Wednesday, May 2, 2012

Land of Paradoxes

Flatirons Men's Afghanistan Trip
Day Eleven - Tuesday, May 1, 2012

So here we are, our last day in Afghanistan...for the time being. I plan to return again someday and I know the other guys on the team feel the same. We sat around the breakfast table drinking coffee and talking long before the food ever arrived. Bart Lillie opened up and shared a particularly rough time he and his family endured several years back -- and how God brought them through it. It was, once again, another powerful moment of vulnerability and acceptance -- something that's has bonded this team from the get-go.

Packed and loaded, we made the cacophonous and chaotic trip to the airport. Once inside the terminal, after multiple security and passport checks, Bob said it was the smoothest he's ever had on the team's he's led. Still, the last security check in Kabul (which included an extensive pat-down from a guard in rubber gloves) was the most up-close-and-personal inspection I've had from another man since my 50 year checkup.

Sitting in the terminal I was consumed by something one of the ex pat staffers said on our first day upon arriving in Kabul. She said, "Afghanistan is a land of paradoxes." And she's right. I sat at the gate, waiting to board our flight to Dubai, and ran through a bunch of the paradoxes in my head like you scan through a rolodex.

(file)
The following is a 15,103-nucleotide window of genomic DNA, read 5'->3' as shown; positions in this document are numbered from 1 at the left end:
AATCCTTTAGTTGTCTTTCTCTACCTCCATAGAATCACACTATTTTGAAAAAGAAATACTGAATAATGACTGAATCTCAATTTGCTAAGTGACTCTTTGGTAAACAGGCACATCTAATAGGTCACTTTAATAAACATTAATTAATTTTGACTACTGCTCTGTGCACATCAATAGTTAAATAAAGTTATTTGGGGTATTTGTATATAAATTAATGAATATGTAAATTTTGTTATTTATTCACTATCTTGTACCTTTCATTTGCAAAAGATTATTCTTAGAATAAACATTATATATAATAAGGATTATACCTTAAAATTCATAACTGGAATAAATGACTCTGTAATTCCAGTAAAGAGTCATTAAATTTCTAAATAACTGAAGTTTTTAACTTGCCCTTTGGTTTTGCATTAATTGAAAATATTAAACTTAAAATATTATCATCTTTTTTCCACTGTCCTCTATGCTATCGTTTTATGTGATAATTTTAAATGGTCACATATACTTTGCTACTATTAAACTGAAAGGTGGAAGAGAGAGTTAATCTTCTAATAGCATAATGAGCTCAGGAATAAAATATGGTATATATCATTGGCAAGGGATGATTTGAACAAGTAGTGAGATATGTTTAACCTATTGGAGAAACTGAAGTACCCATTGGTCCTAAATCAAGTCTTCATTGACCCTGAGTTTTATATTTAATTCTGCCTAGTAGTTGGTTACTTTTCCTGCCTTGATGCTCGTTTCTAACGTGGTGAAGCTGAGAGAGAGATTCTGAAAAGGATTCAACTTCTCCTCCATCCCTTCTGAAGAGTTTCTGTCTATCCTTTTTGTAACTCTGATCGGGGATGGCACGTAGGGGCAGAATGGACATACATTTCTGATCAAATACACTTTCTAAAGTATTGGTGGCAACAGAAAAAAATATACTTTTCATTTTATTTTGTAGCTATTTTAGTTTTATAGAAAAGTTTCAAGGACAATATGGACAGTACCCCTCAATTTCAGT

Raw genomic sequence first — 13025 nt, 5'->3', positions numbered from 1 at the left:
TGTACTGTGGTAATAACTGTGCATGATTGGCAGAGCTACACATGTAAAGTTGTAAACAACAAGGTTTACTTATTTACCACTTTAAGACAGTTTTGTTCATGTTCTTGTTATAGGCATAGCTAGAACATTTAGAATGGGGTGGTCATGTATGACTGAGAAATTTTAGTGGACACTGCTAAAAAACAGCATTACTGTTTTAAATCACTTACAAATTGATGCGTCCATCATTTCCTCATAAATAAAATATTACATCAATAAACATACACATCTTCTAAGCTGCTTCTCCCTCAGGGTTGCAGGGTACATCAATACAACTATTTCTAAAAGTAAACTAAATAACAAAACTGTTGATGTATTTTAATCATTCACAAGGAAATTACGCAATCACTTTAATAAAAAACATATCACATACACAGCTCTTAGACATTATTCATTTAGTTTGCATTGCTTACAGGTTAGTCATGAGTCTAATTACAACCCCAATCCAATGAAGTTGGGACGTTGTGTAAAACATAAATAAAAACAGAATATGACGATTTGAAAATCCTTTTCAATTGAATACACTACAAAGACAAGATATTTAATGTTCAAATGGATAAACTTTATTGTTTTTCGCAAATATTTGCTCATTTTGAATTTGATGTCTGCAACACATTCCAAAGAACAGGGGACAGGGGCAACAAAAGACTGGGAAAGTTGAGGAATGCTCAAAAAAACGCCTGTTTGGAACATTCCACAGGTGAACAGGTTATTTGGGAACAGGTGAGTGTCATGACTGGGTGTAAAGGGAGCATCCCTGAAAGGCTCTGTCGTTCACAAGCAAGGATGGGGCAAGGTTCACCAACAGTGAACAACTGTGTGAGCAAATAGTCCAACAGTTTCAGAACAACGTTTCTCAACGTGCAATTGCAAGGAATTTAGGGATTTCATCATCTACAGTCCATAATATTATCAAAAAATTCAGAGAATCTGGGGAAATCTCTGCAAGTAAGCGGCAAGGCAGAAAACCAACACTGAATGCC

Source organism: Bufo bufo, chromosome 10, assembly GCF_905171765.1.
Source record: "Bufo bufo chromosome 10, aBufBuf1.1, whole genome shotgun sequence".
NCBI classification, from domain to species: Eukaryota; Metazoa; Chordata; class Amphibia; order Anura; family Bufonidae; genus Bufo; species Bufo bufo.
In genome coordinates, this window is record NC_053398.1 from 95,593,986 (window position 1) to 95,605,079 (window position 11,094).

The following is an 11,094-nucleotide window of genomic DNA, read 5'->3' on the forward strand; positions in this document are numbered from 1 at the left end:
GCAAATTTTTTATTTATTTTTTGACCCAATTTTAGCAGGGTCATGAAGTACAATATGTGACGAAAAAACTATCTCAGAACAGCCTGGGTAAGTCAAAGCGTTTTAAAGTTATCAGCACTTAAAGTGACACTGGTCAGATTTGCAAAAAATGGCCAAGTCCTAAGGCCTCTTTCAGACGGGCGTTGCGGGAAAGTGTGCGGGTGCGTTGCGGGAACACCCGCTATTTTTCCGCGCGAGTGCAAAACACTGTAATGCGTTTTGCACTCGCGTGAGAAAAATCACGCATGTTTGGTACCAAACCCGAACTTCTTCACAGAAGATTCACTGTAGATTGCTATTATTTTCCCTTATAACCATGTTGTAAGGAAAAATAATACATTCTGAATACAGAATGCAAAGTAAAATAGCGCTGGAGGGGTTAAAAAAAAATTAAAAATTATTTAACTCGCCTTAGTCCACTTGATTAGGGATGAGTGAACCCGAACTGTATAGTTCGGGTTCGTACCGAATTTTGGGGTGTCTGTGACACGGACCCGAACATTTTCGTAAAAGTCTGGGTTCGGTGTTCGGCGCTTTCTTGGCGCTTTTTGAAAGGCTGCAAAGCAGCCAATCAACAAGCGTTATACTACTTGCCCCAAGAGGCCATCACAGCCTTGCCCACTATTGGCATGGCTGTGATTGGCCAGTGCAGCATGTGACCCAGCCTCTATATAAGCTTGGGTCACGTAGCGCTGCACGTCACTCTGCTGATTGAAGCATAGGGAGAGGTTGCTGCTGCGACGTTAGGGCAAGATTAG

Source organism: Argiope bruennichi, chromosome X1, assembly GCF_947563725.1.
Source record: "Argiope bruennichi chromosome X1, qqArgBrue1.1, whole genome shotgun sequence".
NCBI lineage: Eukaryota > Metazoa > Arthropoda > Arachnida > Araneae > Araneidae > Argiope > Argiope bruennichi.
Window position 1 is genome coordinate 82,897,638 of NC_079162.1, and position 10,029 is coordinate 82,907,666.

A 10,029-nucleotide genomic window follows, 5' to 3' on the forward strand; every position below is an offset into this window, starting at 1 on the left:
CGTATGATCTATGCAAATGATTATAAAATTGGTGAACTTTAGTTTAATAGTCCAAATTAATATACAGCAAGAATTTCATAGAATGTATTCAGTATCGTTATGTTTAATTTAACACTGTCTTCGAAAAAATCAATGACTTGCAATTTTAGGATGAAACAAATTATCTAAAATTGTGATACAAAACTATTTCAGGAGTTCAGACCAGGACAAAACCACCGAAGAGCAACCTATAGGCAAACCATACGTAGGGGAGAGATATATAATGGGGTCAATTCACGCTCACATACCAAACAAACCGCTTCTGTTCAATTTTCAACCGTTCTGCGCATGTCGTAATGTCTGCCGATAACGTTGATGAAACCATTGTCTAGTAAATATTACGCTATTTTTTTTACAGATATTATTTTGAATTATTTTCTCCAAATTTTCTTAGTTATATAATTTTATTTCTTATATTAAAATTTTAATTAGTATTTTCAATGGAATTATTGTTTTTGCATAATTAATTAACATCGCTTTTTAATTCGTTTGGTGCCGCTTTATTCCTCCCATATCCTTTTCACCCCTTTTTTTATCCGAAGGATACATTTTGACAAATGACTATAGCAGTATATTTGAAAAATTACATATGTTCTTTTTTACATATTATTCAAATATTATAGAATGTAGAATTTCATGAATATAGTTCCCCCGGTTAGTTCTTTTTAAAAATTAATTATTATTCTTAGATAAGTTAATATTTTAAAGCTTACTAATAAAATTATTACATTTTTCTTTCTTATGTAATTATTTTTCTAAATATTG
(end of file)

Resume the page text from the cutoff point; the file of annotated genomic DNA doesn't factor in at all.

- Afghanistan appears to be a place so foreign and exotic, yet we learned it can be as familiar as your own hometown or backyard.
- To the outsider, the traffic in Kabul appears to be this crazy, disorganized jumble of a mess, but instead, it really has its own rhythm and routine.
- Afghanistan's a place that appears to be filled with suspicion and closed-mindedness, but we found nothing but openness and acceptance.

It was one paradox after another. But as I type this, 29,000 feet in the air, headed for Dubai (and eventually back to home), the biggest paradox I've found is this: I might look like the same man who came to Afghanistan 10 days ago, but I'm not. I am different. Afghanistan has changed me. I guess that's what happens when you leave a part of who you are in the Land of Paradoxes. And so I will miss it until I return.

Til that day. Thanks for reading.

-- Dan

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